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New study finds financial declines as an early warning sign of Alzheimer’s


An Alzheimer’s diagnosis is undoubtedly strenuous for both the person living with Alzheimer’s and their loved ones. Financial problems can only exacerbate this challenging and uncertain time

in their lives. However, according to new research, warning signs for a memory disorder may now be discoverable through a person’s financial decision-making.

The Federal Reserve Bank of New York (FRBNY) and Georgetown University employed economists and medical experts to conduct and publish a study regarding the financial consequences of undiagnosed memory disorders. To analyze how individuals borrowed money before and after a diagnosis of Alzheimer’s or another memory disorder, researchers combined Equifax data from FRBNY’s Consumer Credit Panel and Medicare records from the Medicare Beneficiary Summary File. Data retrieval for both types of records spanned from 2000 to 2017.

Researchers compiled data of almost 2.5 million Americans, ages 65 and over, with roughly half

a million of whom were diagnosed with Alzheimer’s or another memory disorder. Due to the

volume of data available, researchers were able to finely examine specific subgroups of

individuals based on demographics such as race, sex, and household structure.

Prior to a diagnosis of a memory disorder such as Alzheimer’s, a person’s cognitive decision-

making ability is affected and begins to deteriorate. This includes financial decision-making and

risk tolerance. According to the study, these people may miss payment deadlines, make

impulsive purchases, or take part in risky investments, all of which they would not have done

prior to the onset of a memory disorder.

For instance, one year before diagnosis of a memory disorder, these people were 17.2% more

likely to be delinquent on mortgage payments and 34.3% more likely to be delinquent on credit

card bills. Even more surprising, average credit scores of people suffering from Alzheimer’s or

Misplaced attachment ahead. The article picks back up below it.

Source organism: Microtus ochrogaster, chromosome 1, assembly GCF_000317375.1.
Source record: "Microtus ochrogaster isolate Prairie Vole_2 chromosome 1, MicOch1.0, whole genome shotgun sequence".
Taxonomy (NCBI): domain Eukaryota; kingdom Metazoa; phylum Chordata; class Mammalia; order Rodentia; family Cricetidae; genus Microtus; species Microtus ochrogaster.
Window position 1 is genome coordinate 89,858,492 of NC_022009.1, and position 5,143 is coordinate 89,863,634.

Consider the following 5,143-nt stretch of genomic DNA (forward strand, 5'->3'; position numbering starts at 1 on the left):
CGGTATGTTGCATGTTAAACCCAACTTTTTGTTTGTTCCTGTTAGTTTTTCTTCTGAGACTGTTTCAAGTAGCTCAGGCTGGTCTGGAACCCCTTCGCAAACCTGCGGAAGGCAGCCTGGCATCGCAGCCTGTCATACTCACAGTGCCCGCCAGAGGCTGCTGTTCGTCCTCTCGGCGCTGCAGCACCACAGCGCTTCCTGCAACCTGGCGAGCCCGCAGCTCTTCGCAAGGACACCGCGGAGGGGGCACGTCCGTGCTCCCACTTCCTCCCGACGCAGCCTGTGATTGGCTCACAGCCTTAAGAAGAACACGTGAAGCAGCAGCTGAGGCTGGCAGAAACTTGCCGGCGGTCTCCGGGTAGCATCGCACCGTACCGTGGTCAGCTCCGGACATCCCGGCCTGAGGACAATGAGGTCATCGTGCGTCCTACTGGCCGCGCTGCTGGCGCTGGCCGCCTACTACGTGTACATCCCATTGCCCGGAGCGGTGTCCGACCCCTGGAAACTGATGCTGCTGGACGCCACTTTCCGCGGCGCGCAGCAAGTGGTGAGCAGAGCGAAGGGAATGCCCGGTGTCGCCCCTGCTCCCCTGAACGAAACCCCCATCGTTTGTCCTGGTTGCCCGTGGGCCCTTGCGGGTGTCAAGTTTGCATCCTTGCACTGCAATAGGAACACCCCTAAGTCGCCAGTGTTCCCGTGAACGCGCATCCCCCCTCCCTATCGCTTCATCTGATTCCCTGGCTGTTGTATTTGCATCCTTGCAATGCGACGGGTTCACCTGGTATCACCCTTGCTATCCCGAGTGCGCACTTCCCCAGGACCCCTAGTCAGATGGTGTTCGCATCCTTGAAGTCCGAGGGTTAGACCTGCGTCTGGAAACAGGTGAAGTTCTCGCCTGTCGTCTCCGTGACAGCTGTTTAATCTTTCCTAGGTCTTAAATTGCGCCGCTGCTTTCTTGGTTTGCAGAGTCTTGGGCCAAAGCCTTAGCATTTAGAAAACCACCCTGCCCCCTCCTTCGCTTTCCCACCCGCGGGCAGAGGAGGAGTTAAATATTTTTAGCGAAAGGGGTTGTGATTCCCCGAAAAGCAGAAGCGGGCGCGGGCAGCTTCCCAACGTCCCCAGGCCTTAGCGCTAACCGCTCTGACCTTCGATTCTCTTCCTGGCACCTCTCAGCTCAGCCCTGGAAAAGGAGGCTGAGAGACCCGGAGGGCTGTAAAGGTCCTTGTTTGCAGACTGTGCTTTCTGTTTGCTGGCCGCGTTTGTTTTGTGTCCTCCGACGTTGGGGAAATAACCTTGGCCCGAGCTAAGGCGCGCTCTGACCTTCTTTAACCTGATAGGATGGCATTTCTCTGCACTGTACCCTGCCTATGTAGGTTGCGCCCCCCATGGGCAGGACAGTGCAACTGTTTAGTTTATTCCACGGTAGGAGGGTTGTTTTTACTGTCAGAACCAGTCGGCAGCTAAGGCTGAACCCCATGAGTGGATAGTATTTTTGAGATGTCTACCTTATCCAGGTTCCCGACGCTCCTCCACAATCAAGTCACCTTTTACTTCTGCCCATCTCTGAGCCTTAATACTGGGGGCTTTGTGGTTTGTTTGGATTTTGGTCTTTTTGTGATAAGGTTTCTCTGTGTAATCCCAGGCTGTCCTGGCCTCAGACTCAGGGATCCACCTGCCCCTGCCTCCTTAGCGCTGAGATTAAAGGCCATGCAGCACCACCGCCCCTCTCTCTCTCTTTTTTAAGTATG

another memory disorder begin to deteriorate up to five years prior to a diagnosis and continue to decrease in the time leading up to a diagnosis.

Further, this study estimates that up to 600,000 payment delinquencies will happen within the

next decade because of undiagnosed memory disorders. Realistically, this number is likely to be

much higher. These estimated delinquencies were determined from the information documented in credit reports, including late or missed payments; however, many people can be financially impacted in other ways that do not necessarily show up in financial reports.

Along with this, people with an undiagnosed memory disorder are more susceptible to falling

victim to scams or fraud. Dr. Lauren Hersch Nicholas, a Professor at the University of Colorado

School of Medicine, published a paper with several co-authors which detailed the instances of

abuse and fraud of people with undiagnosed memory disorders. Dr. Nicholas observed that a

person’s overall household wealth declined in the ten years prior to their diagnosis of

Alzheimer’s or another memory disorder.

People with limited resources are disadvantaged when it comes to looking out for these financial

warning signs. Without someone to keep an eye on their spending or to check in with them on a

regular basis, financial problems may go unnoticed for an extended period of time. This can lead

to substantial financial consequences and leave the person without sufficient money at a time

when they may need it most.

Overall, researchers are optimistic that these findings could enable the development of an

algorithm to identify individuals who might be suffering from impaired financial decision-

making due to Alzheimer’s or another memory disorder. Until then, this study can serve as a

“warning” to older Americans and their families to explore a financial power of attorney to serve

as a safeguard in addition to watching out for these early warning signs.

The Law firm of Peck Ritchey, LLC, affiliated for many years with the Illinois Chapter of the Alzheimer’s Association, has recently been named the Legal Education Partner of the Association. Kerry Peck, Managing Partner of Peck Ritchey, LLC serves as Chair of the Illinois Supreme Court Commission on Elder Law and previously as President of the Chicago Bar Association. Mr. Peck is Co-Author of Alzheimer’s and the Law and Don’t Let Dementia Steal Everything, books which he wrote at the request of the American Bar Association. Kerry Peck served on the Association’s Board for many years and the Law Firm was honored last year by the Alzheimer’s Association. Peck Ritchey LLC is a one-stop shop for families navigating the devastating effects of a loved one with Alzheimer’s Disease.



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